Employees of businesses in Ontario who aren't a part of a worker's union have less protection from bosses. Just because you were terminated without a good reason or a reason at all doesn’t mean you were wrongfully dismissed. Even if you were among the best workers under your boss' employment, your boss is free to terminate employees unless the Canada Labour Code applies to your job or a collective agreement has laid out otherwise.
The Canada Labour Code was written for employees of the federal government, financial institutions like banks, railroads, airlines, and others. If you were fired for exercising your rights under the Human Rights Code, Occupational Health and Safety Act, Employment Standards Act, 2000, or some other statute, you may sue for your job back.
Some of the rights you have as an employee are to be exercised without threat of dismissal. This includes taking the legally designated amount of time for maternity, pregnancy, or parental leave, and extra time allotted as outlined in your employment contract. Additionally if you ask your employer about your rights, your employer may not respond by terminating your employment.
When an Employment Standards Officer investigates your employer, your employer may not threaten you with dismissal for your cooperation in turning over information to the ESO. Finally, asking your employer to obey laws as they apply to the business is not an offense you can be fired over.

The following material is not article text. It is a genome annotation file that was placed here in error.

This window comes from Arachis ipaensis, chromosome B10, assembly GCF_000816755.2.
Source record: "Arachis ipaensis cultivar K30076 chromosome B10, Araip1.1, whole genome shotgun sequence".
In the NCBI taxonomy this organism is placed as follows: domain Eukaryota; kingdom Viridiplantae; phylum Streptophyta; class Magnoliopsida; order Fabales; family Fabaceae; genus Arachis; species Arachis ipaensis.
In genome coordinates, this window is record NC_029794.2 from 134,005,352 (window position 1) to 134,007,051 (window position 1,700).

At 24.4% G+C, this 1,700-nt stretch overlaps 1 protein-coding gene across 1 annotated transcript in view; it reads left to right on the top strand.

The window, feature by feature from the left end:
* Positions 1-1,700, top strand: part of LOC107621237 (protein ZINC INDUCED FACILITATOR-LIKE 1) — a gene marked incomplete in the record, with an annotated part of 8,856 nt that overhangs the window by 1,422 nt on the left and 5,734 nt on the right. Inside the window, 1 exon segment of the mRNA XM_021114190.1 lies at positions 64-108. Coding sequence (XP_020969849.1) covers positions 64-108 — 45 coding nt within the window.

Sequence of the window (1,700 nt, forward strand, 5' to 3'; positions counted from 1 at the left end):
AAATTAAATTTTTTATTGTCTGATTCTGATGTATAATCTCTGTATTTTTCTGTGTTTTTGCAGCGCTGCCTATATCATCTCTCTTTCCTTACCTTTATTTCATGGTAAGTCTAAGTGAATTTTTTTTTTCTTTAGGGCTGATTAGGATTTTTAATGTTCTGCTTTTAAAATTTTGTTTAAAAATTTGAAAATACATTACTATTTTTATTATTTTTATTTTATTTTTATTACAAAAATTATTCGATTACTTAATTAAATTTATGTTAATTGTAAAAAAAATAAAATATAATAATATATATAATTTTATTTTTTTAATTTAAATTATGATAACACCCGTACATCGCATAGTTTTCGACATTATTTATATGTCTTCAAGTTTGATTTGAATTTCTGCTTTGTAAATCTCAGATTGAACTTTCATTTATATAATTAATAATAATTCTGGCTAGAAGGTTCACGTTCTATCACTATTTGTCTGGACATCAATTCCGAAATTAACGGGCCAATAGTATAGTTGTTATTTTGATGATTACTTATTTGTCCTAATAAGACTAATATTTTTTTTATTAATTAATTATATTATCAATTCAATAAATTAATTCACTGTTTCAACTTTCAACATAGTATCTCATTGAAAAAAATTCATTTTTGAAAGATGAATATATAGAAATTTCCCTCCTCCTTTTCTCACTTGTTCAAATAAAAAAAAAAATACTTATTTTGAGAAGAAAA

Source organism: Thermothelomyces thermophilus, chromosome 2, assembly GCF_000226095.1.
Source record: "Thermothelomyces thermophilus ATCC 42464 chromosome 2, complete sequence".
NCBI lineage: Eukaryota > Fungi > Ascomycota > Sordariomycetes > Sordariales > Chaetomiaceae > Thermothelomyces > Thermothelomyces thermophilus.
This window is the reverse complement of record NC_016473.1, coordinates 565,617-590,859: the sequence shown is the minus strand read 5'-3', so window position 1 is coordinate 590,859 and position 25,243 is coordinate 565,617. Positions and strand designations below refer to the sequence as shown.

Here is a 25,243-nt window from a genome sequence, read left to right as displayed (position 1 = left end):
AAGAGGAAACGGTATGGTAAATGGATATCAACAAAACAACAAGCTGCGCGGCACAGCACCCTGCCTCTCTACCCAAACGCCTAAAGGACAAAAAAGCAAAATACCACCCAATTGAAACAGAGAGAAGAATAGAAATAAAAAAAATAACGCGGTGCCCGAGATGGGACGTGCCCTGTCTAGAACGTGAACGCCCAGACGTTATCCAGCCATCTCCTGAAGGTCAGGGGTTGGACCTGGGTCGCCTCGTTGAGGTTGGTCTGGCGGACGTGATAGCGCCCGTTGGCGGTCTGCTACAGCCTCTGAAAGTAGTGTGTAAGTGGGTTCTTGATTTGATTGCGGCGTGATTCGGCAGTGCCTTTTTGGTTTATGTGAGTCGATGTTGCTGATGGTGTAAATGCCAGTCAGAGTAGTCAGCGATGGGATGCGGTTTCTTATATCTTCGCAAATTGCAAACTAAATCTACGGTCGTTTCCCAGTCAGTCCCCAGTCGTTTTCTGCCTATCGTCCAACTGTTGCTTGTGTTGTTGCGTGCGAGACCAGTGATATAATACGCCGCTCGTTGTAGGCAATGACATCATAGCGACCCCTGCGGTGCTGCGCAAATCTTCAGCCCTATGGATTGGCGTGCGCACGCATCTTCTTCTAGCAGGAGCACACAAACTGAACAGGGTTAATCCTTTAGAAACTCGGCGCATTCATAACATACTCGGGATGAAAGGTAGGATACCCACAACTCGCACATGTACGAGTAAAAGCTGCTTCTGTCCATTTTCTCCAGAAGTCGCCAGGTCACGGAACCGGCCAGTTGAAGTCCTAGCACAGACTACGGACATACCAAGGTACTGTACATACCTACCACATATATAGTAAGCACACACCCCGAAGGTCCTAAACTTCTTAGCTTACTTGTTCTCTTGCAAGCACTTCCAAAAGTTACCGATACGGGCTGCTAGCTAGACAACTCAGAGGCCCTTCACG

The Ontario Ministry of Labour can order your reinstatement at your old job. If you are fired without reasonable notice, you may seek compensation by taking your employer to court.
Notice is for all employees, whether or not it was a part of their employment contract, and it entitles employees who have worked for at least three continuous months a year at the company one week per year of such employment. After eight years, the employer is not obligated to continue increasing the minimum amount of notice by one week per year. Equal payment of wages earned in that time is also a suitable replacement of notice.
In addition to notice, you may be due severance pay from your employer if your employer has a payroll for all their employees of 2.5 million or more. Severance is also payable when fifty or more employees were terminated within a six month period because of the closure of all or part of your employer’s business and that is true.
If you believe your termination was a result of discrimination, it’s possible to sue your employer for damages in the human rights court. Discrimination against older employees, disability, family status, marital status, creed, sex, pregnancy, gender, sexual orientation, or cultural background are not permitted at the workplace.
Sometimes employees are required by employers to sign a release in exchange for their severance pay at the time of termination. It's possible to have signed the contract, taken the severance, and still sue the employer. Depending on the contract, if the release was unconscionable, its enforcement won’t be enforced in court.
About the Author
Clinton Haglund who rose from Toronto in the year 1981. He completed his Masters in Business Administration from Rot man school of management in Toronto. He has a great passion for business and currently runs a business in Ontario. Clinton has a knack for helping ambitious business people to determine how they can get more with less by focusing and refining their business strategy and processes. For more updates, you can follow him on Twitter @clintonHaglund.